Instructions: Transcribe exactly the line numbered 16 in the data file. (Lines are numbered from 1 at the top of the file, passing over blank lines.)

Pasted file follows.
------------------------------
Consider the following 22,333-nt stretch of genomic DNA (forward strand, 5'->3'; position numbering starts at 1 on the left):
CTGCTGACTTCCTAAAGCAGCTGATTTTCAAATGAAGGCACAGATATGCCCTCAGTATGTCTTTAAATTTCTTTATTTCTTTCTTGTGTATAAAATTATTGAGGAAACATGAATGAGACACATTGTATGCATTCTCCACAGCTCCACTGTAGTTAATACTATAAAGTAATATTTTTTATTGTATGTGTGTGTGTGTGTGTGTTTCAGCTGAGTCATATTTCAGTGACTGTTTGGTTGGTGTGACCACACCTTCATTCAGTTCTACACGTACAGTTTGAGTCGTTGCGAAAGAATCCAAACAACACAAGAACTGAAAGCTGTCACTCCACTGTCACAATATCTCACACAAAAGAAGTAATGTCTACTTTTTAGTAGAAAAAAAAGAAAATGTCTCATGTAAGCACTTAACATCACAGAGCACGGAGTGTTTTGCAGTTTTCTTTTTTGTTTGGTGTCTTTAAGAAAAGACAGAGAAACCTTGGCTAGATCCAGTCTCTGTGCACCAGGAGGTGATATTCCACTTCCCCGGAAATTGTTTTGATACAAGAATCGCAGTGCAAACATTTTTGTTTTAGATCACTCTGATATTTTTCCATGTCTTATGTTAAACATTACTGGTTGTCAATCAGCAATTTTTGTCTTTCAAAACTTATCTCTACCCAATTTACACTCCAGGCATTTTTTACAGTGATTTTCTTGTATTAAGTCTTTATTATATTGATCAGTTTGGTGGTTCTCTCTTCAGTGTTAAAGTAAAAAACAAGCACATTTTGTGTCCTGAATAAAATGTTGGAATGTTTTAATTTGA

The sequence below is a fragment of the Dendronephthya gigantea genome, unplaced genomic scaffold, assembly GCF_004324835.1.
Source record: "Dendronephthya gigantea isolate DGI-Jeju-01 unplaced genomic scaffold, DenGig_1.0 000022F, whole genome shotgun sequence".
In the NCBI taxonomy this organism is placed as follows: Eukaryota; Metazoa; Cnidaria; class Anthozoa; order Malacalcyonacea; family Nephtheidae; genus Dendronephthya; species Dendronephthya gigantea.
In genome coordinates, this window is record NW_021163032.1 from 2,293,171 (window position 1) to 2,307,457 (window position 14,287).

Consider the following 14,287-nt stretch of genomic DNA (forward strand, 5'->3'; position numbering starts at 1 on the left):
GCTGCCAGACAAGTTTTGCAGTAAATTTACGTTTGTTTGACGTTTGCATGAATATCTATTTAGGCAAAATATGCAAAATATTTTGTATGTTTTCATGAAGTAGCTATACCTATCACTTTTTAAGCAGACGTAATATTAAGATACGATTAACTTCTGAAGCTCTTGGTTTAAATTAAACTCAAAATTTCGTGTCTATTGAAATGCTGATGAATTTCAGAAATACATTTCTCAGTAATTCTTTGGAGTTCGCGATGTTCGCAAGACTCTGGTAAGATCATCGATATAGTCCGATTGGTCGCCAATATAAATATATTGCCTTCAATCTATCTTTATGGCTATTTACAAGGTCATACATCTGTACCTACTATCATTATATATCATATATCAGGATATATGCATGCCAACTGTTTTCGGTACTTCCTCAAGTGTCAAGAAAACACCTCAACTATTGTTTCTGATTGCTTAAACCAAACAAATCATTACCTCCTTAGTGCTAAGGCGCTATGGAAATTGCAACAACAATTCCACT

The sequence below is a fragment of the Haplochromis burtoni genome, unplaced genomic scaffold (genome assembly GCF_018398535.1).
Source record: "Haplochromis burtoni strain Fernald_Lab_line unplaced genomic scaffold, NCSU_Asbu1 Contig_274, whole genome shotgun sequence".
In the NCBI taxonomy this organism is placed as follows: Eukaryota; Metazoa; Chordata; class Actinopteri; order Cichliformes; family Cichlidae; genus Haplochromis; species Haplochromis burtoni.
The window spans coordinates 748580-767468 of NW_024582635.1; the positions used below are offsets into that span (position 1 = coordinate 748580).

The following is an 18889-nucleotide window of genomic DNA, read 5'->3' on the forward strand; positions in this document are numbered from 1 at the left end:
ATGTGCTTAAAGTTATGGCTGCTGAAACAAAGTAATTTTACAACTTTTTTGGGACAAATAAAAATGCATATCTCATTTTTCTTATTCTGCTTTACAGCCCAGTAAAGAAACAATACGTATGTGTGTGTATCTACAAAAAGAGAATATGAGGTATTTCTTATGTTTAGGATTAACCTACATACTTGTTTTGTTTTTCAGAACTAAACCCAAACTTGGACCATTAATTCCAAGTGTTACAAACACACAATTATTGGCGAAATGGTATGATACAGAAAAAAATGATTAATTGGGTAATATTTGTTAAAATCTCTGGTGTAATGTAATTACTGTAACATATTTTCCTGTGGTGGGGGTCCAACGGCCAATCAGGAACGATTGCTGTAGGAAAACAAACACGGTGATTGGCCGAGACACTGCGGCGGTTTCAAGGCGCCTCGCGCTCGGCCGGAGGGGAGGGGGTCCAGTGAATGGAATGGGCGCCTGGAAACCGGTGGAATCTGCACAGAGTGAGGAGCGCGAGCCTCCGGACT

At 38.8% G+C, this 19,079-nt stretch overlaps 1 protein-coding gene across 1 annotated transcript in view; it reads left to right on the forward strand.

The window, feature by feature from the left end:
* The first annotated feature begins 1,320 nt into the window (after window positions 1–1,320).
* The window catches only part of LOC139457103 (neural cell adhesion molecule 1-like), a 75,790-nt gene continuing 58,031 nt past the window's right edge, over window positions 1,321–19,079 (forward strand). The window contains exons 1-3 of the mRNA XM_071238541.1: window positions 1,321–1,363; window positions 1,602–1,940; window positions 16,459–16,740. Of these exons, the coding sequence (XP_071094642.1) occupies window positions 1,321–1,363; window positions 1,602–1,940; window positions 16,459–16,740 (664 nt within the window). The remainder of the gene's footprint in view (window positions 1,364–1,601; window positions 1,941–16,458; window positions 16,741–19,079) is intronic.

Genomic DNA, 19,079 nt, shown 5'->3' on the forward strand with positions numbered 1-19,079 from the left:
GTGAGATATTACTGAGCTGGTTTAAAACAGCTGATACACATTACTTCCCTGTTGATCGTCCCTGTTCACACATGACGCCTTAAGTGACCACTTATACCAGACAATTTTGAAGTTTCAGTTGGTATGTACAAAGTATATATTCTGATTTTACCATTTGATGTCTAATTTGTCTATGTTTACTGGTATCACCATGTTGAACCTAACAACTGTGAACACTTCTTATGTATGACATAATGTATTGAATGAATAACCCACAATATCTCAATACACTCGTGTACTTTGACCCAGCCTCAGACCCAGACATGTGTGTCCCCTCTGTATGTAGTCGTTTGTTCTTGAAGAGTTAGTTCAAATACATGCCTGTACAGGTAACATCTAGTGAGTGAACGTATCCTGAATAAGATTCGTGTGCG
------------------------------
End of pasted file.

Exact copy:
The window, feature by feature from the left end: